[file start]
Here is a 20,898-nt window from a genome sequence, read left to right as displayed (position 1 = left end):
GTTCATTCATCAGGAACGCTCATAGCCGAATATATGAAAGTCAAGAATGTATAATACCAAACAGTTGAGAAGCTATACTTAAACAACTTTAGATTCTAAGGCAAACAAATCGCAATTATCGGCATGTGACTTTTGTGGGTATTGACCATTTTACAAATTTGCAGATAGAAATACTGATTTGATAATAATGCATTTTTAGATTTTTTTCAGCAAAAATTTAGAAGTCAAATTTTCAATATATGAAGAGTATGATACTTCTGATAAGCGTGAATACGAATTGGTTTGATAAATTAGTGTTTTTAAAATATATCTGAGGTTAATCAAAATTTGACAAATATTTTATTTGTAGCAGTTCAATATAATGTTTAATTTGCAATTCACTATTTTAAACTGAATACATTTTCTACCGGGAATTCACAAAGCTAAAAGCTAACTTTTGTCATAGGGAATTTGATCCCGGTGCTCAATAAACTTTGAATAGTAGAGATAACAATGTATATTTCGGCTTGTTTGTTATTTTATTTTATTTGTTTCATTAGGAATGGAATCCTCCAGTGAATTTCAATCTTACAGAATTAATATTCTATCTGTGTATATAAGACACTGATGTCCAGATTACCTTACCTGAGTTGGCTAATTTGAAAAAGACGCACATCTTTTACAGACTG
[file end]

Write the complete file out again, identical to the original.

Here is a 20,898-nt window from a genome sequence, read left to right as displayed (position 1 = left end):
GTTCATTCATCAGGAACGCTCATAGCCGAATATATGAAAGTCAAGAATGTATAATACCAAACAGTTGAGAAGCTATACTTAAACAACTTTAGATTCTAAGGCAAACAAATCGCAATTATCGGCATGTGACTTTTGTGGGTATTGACCATTTTACAAATTTGCAGATAGAAATACTGATTTGATAATAATGCATTTTTAGATTTTTTTCAGCAAAAATTTAGAAGTCAAATTTTCAATATATGAAGAGTATGATACTTCTGATAAGCGTGAATACGAATTGGTTTGATAAATTAGTGTTTTTAAAATATATCTGAGGTTAATCAAAATTTGACAAATATTTTATTTGTAGCAGTTCAATATAATGTTTAATTTGCAATTCACTATTTTAAACTGAATACATTTTCTACCGGGAATTCACAAAGCTAAAAGCTAACTTTTGTCATAGGGAATTTGATCCCGGTGCTCAATAAACTTTGAATAGTAGAGATAACAATGTATATTTCGGCTTGTTTGTTATTTTATTTTATTTGTTTCATTAGGAATGGAATCCTCCAGTGAATTTCAATCTTACAGAATTAATATTCTATCTGTGTATATAAGACACTGATGTCCAGATTACCTTACCTGAGTTGGCTAATTTGAAAAAGACGCACATCTTTTACAGACTG